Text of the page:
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Asian polyethylene price recovery faces multiple challenges

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By John Richardson on 25-Jun-2020

By John Richardson

THERE are reports of significant cuts in Middle East polyethylene (PE) operating rates because of reduced availability of associated ethane gas feedstock, the result of lower oil output.

Combine this with the official Chinese government narrative of a strong recovery in the local economy, along with the emergence of much of the rest of Asia from lockdown, and you can build an argument for stronger PE pricing over the next few weeks or even months.

But please, please be careful out there. Critical in all this is of course the direction of crude oil prices and what is happening on the other side of the world – in the US.

The case for a sharp fall in oil prices

The White House dismisses the idea of a second wave of the pandemic. That’s right. It is premature to talk about a second wave as the first wave doesn’t appear to be over: Yesterday, the US saw the biggest number of new coronavirus cases since the pandemic began.

The enormous scale of the damage to the US economy is also not being factored in by the country’s equity markets, the movements of which are so intimately linked to international oil prices.

US stock markets continue to point towards a V-shaped recovery. But I believe that at some point over the next few months, the markets will correct downwards to reflect a lost decade of growth, equivalent to some $8tn being wiped off the value of the US economy.

In China, we know the official government narrative doesn’t reflect the risks on the ground of a secondary outbreak of the virus getting out of control or the impact on growth from lost exports of manufactured goods.

China did a terrific job in bringing the virus under control and so I see every chance that China will repeat the success.

But that still leaves the loss of exports of manufactured goods which I see becoming more apparent over the next few months. China will, I believe, almost entirely miss out in its traditional peak manufacturing season, which runs from August until September.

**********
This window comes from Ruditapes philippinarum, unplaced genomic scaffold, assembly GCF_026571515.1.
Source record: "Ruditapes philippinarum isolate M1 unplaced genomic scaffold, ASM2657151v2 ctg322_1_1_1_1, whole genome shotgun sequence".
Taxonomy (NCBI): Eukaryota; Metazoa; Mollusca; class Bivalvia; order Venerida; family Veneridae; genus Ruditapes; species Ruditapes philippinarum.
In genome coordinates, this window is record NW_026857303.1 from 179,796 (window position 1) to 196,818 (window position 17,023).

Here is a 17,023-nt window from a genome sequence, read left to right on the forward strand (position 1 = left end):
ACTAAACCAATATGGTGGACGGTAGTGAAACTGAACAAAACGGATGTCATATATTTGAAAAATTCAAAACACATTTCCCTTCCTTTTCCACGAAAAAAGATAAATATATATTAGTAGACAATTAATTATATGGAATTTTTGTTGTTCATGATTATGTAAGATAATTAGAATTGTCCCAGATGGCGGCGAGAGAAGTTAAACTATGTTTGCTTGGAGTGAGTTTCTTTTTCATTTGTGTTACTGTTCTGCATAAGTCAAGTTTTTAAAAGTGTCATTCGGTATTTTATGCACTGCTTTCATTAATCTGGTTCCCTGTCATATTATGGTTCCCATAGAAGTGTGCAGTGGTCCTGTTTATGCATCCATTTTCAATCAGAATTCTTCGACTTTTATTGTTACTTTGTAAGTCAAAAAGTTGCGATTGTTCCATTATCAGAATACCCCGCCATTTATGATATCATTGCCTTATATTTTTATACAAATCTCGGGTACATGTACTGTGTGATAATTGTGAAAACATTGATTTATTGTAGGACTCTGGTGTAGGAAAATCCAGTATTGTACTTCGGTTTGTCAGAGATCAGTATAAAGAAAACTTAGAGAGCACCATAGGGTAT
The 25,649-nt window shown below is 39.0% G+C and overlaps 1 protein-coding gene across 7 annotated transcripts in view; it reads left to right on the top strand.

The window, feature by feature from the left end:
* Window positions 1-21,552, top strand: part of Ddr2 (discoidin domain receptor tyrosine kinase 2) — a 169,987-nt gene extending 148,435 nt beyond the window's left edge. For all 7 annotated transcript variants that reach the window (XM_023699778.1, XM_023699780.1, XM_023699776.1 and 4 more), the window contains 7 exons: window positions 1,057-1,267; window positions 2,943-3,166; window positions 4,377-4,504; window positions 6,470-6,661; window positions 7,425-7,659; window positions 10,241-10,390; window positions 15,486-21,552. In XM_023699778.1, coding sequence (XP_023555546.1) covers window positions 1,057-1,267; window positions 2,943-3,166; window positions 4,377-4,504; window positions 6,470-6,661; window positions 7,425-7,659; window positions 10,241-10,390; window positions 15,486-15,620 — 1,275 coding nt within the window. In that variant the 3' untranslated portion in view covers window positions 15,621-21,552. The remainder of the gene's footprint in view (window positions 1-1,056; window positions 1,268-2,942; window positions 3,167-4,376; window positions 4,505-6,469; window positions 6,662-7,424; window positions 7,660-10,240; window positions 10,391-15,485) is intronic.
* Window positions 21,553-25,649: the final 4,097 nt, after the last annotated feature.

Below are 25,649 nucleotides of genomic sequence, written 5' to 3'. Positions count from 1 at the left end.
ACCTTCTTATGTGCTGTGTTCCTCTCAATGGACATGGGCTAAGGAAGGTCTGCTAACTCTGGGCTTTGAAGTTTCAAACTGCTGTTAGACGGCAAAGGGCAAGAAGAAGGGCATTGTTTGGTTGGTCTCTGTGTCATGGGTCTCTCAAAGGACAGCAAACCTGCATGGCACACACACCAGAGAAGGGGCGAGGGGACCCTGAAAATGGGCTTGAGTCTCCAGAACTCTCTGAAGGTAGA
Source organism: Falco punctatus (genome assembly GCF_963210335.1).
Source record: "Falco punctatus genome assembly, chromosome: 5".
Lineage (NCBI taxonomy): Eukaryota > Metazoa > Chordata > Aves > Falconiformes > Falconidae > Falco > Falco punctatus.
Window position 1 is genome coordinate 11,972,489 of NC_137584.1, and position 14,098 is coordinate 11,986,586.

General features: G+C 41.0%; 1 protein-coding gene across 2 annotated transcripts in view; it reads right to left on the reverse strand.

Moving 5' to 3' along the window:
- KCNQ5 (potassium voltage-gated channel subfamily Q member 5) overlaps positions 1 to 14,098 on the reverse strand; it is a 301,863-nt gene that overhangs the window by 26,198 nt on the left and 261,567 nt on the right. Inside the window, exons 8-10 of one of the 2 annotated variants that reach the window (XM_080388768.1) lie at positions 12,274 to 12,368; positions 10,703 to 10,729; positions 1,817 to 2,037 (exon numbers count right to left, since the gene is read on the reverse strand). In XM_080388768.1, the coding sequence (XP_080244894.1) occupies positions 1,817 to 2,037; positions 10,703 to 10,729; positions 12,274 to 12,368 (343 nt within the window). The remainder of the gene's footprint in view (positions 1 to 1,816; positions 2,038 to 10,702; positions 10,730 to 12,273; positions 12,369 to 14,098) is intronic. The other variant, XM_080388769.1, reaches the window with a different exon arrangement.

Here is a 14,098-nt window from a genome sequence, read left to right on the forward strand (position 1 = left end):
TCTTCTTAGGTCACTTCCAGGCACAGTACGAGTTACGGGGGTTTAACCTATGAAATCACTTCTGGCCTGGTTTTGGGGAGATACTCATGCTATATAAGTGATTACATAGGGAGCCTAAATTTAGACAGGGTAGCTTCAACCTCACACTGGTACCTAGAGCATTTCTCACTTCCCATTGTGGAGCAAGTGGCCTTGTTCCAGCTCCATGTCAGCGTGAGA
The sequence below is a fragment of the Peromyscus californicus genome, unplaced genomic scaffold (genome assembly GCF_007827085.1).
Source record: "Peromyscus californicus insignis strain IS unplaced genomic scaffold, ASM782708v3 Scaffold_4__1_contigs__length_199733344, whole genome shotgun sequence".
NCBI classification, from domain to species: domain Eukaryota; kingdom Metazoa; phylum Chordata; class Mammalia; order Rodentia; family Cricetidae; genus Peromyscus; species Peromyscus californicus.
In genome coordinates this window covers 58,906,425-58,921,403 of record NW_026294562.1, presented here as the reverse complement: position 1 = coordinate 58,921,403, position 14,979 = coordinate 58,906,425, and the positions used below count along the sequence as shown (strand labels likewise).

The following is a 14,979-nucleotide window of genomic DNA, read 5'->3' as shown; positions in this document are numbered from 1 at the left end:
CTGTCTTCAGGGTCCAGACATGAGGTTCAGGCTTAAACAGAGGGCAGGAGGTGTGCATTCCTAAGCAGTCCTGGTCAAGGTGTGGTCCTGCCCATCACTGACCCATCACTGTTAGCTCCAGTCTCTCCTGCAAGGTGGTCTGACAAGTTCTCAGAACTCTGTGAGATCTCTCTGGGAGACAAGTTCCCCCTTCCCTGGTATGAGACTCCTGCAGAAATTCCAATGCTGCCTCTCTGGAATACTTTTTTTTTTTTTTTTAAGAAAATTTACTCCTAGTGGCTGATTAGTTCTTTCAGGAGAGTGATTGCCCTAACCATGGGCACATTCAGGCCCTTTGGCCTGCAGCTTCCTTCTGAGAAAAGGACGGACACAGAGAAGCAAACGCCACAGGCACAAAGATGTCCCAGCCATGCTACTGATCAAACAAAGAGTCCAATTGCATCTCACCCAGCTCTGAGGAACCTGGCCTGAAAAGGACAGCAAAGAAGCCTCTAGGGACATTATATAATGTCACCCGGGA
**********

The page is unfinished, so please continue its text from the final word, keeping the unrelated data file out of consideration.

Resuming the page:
China could eke out positive GDP growth of around 1-2% in 2020 thanks to a new economic stimulus package, mainly comprising infrastructure spending, that was announced at this month’s delayed National People’s Congress.

Beware though that much of the package contained already announced spending that has been brought forward – and, as I said, beware of the impact of a missed peak manufacturing season. This is when China normally ramps up production of washing machines and TVs etc for export to the West in time for Christmas. But not in 2020 because of:

  1. The scale of the damage to the US economy and no sign that the first wave of the virus is under control
  2. Despite the great news that much of Europe is emerging from lockdowns as several countries get the virus under control, some 45m workers have been furloughed, with their wages paid by governments. Subsidies are scheduled to be withdrawn over the next few months, exposing the permanent loss of what will probably be many millions of jobs.

Also consider the risk that OPEC+ might not stick to its cutbacks in oil production as we move into Q3. Russia can make money at $40/bbl. US shale oil wells are also restarting because at today’s prices as they are back in profit.